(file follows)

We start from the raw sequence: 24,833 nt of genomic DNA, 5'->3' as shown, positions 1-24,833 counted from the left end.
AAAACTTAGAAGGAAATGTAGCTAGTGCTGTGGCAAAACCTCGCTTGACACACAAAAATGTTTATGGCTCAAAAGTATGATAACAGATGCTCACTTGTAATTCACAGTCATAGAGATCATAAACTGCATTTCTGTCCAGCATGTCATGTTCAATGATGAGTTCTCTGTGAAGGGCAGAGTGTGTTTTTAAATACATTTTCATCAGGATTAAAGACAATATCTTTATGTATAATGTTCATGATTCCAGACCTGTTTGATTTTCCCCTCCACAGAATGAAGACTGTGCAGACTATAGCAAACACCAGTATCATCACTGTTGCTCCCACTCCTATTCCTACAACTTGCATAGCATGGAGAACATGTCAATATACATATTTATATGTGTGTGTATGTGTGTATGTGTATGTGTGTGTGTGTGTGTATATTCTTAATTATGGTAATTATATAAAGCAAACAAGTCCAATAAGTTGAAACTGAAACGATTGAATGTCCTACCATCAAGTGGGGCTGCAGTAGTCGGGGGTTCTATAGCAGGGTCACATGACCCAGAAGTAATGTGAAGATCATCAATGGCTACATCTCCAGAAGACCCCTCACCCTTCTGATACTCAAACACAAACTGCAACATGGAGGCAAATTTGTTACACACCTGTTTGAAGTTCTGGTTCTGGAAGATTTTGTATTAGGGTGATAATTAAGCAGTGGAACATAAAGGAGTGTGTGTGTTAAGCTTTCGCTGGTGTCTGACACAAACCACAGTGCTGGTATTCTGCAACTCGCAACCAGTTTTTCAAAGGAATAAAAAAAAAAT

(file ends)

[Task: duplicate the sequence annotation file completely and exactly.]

We start from the raw sequence: 24,833 nt of genomic DNA, 5'->3' as shown, positions 1-24,833 counted from the left end.
AAAACTTAGAAGGAAATGTAGCTAGTGCTGTGGCAAAACCTCGCTTGACACACAAAAATGTTTATGGCTCAAAAGTATGATAACAGATGCTCACTTGTAATTCACAGTCATAGAGATCATAAACTGCATTTCTGTCCAGCATGTCATGTTCAATGATGAGTTCTCTGTGAAGGGCAGAGTGTGTTTTTAAATACATTTTCATCAGGATTAAAGACAATATCTTTATGTATAATGTTCATGATTCCAGACCTGTTTGATTTTCCCCTCCACAGAATGAAGACTGTGCAGACTATAGCAAACACCAGTATCATCACTGTTGCTCCCACTCCTATTCCTACAACTTGCATAGCATGGAGAACATGTCAATATACATATTTATATGTGTGTGTATGTGTGTATGTGTATGTGTGTGTGTGTGTGTATATTCTTAATTATGGTAATTATATAAAGCAAACAAGTCCAATAAGTTGAAACTGAAACGATTGAATGTCCTACCATCAAGTGGGGCTGCAGTAGTCGGGGGTTCTATAGCAGGGTCACATGACCCAGAAGTAATGTGAAGATCATCAATGGCTACATCTCCAGAAGACCCCTCACCCTTCTGATACTCAAACACAAACTGCAACATGGAGGCAAATTTGTTACACACCTGTTTGAAGTTCTGGTTCTGGAAGATTTTGTATTAGGGTGATAATTAAGCAGTGGAACATAAAGGAGTGTGTGTGTTAAGCTTTCGCTGGTGTCTGACACAAACCACAGTGCTGGTATTCTGCAACTCGCAACCAGTTTTTCAAAGGAATAAAAAAAAAAT